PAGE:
We wish we had been at Compostmodern; other Treehuggers were and will be covering it soon, (as was Worldchanging). AlwaysOn's Mark Plakias reviewed it and coined the great title and wonderful buzzword analysis.
The new buzzword to watch: Defab, or designing for the end state as practiced by McDonough Braungart and promoted by MBDC. "Here, the design process starts with including considerations of what will happen when the product is no longer in active use, and how will it reintegrate with the 'waste stream"." (William McDonough disparages conventional recycling as "downcycling" since the materials are generally contaminated and have to to into a lower-grade use.)
Prefab Ron Radziner of Marmol Radziner described their prefab designs (see Treehugger here) but just as importantly, their philosophy of
Wefab where they control the production process by having their own factory, millwork shop, and even mixing their own concrete.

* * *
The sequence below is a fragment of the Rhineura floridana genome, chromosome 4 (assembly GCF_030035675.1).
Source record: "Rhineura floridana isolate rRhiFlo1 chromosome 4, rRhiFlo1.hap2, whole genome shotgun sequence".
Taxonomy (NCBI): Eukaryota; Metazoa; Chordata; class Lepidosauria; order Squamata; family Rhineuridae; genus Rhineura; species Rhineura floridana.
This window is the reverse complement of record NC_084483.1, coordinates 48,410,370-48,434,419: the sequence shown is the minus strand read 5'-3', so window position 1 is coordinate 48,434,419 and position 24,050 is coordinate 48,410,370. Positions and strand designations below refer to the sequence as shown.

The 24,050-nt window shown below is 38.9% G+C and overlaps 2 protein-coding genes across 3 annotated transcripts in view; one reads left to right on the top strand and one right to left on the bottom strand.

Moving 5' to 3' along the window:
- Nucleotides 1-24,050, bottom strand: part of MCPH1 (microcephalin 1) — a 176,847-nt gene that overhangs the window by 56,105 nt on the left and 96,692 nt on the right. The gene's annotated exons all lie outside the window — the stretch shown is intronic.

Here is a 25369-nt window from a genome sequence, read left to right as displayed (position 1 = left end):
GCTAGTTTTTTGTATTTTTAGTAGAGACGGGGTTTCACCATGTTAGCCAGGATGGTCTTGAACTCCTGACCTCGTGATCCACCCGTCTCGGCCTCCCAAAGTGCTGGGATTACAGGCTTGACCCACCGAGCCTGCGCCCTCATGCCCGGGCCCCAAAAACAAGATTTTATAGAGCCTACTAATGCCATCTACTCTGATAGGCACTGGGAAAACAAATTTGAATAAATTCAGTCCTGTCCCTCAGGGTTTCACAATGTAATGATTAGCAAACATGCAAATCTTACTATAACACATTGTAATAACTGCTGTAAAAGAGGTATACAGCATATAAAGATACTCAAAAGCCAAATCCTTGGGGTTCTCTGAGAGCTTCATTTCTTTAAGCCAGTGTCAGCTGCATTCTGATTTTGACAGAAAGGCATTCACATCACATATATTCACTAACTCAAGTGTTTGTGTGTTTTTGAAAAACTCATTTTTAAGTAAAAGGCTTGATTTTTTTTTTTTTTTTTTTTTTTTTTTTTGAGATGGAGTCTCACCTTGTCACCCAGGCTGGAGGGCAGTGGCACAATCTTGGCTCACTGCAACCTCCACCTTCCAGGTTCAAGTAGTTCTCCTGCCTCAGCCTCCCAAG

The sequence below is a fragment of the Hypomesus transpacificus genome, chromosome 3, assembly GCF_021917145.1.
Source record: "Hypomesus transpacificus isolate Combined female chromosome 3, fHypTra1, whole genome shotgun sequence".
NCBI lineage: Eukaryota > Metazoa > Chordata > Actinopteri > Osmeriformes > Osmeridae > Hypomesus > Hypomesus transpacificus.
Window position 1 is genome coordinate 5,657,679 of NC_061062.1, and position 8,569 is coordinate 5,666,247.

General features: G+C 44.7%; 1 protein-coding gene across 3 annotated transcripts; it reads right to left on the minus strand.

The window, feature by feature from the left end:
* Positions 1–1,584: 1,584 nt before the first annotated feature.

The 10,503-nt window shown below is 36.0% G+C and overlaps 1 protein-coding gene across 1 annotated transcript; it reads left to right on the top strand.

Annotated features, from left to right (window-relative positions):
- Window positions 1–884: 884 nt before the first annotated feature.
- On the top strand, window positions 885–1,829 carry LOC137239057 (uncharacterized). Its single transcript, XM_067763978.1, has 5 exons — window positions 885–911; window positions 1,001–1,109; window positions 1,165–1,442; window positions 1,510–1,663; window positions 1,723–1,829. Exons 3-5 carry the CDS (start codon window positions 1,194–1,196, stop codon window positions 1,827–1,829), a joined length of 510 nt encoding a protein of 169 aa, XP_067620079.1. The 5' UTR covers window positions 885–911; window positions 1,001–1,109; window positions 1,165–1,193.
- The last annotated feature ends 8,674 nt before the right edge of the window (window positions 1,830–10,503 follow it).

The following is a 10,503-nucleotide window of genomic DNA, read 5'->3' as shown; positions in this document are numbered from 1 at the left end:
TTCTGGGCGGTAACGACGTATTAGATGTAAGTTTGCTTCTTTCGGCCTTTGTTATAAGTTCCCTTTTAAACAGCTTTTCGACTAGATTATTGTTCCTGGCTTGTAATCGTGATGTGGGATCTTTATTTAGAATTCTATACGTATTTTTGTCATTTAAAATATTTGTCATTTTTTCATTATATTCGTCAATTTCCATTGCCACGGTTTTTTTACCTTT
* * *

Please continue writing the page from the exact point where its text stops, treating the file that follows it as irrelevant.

Vefab American Apparel's "Roian Atwood showed pictures of AA stores that actually say on the windows "Vertically Integrated Manufacturing" -- a reference to the fact that it employs 4000 people in LA to turn out 200,000 garments a week from cotton that is knit by its own knitting machines, dyed in its own dying plant, and distributed to its own stores in its own trucks."
Refab "In the Readymade/refab paradigm, alternate uses are discovered for objects, so that the recycling ethos is joined with a design ethos to provide a whole new economic model of low-cost, customized environments."
"A recurring theme along the entire length of the wefab/prefab/refab/defab continuum is the economics vs ecology discussion, which boils down to "is green good for business?"..."Pro-environmental activity and a population that increasingly wants to consume environmentally-friendly products could potentially build a large amount of brand equity, if done sensitively."